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Sarah Unger: Gen Z Fans Don’t Mind Being Marketed To, Just Be Transparent About It
Sarah Unger
Gen Z fans don’t mind being marketed to, just be transparent about it

Sarah Unger: Gen Z Fans Don’t Mind Being Marketed To, Just Be Transparent About It

Sarah Unger currently serves as Senior Vice President of Global Insights and Strategy at Civic Entertainment Group, an agency in Ryan Seacrest’s global portfolio that creates unique engagements among media, entertainment, technology, sports, and consumer brands. In this week’s Agents of Change soundbite, Unger shares how entrepreneurship helps athletes connect with kids and why authenticity and transparency are key to reaching the next generation of fans.

Read or listen below to learn more about why sports gives marketers a tremendous advantage in connecting with Gen Z.

Why entrepreneurship helps athletes connect with kids

It just really occurred to me after having gone through reams of Nickelodeon research on entrepreneurialism and kids having a passion point for being able to create their own businesses and translate what they love into platforms to connect with other people. This is something that kids really admire in athletes today.

That sense of entrepreneurialism that makes athletes so interesting to kids is actually something that you can lean into and is a big through-thread to connect with kids. Often the entrepreneurialism is stemming from just true love for the game, and that’s such a credible story to come to the table with. I think kids respect that.

Don’t be afraid to experiment on social media

For a lot of companies—especially legacy companies that aren’t building their brand on Snapchat or other platforms from day one—that little bit of openness and experimentation really helps. Especially for younger demographics, content comes and goes; it’s fleeting, it’s ephemeral. So you can try out more things on more platforms, [and have] more chances to see what sticks.

Normally for sports engagement on linear, that’s a finite amount of time where you have a certain thing you have to show, certain points you have to hit. Other platforms give you ancillary tools to humanize your athletes, show different sides of your team.

So I think it’s important unless you’re building a sports offering specific to a platform. No, it’s not going to be your main source of revenue, but it’s a great ancillary tool to drive fan engagement—and sports is about fandom and engagement. These are engaging platforms, but you have to put in the time.

You have to assume that you’re [engaging with] an audience that has a discerning eye, and so if you can accept that, and if you’re putting out something that comes from a place where you can credibly play, then you have a great opportunity to engage.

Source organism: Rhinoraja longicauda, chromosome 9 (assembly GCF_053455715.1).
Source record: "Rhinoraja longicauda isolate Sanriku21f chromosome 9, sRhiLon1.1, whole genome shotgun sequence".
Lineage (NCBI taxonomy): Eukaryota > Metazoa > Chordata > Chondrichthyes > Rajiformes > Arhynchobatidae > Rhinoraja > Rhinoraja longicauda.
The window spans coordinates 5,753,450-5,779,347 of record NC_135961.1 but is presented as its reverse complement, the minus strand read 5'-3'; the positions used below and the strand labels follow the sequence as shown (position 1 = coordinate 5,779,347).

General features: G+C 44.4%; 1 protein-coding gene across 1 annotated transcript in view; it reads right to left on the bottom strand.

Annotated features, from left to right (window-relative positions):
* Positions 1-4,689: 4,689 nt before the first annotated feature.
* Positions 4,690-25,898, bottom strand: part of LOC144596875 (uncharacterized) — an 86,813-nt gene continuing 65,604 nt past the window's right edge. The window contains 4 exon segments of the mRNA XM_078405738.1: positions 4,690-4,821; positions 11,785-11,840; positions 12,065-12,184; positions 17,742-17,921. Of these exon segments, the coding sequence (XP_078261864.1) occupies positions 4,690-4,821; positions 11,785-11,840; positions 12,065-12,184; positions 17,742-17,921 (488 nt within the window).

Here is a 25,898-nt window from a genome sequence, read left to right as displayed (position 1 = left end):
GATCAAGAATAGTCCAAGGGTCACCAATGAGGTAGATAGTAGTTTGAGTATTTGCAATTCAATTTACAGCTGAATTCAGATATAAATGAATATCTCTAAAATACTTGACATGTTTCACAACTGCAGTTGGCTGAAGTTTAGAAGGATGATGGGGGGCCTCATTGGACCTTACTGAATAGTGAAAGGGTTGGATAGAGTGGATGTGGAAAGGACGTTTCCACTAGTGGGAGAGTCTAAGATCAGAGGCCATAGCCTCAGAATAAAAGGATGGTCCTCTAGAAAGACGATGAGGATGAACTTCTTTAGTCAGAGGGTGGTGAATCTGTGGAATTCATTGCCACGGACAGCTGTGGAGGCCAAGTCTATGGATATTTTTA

Authenticity and transparency are a one-two punch

Aside from it being table stakes, the transparency element when added to authenticity makes for this awesome one-two punch where each is more impactful when in line with the other. When you’re transparent, it makes it much easier to be authentic.

For sports marketers, it’s okay to market your product to Gen Z; just be forthcoming about it. You can have an agenda, just make sure it’s not hidden.

Maybe they will even like your agenda and want to co-op you on it, but be forthcoming with it because the price to pay is if you’re not transparent or authentic, you will be discovered.
We’re in this world of “fake news” and a lot of resources are available at [kids’] fingertips. You can find information more easily than ever before—the risk of not being authentic is so extreme. Why would you not be?

How data from connected devices helps brands engage the youth market

Kids are growing up in continual feedback loops with [products that offer] tech input so something that to a different generation might be intimidating—to have smart sports devices—is so intuitive and inherent to them.

It’s an easy way to not only maximize their time invested, but to hold their attention in a really concrete way in an attention starved economy. It also kind of gamifies the experience, and I think that’s really appealing for the kids’ market. I’m all for it.

I also love when you can add a community element into it like FitBit challenges, like doing step challenges against kids. I think that feedback loop offers a kind of continual engagement cycle that’s really interesting.

Sports marketers have a tremendous advantage in using families to engage kids

When I think about entertainment programming, co-viewing is the ultimate goal. You get parents to tune in with their kids—that’s a win-win for Nickelodeon. It’s a special challenge: intellectually you have to write content that’s not only appealing to a parent, but a kid as well.

In sports, you don’t have to write two storylines. It’s so innately appealing across generations, and that’s [part] of the magic in terms of the passion point that sports contains—it’s really like truly an ageless thing. You can also breed your child [to be a fan], and to grow up to engender the passions that you have and specific fandoms from birth. Like putting your kids on the Green Bay Packers season ticket waiting list from the [day] they’re born; sports allows for those opportunities.

Sarah Unger spoke about understanding and engaging the Gen Z market at Hashtag Sports 2018, an annual conference designed for digital decision makers. Learn more here.

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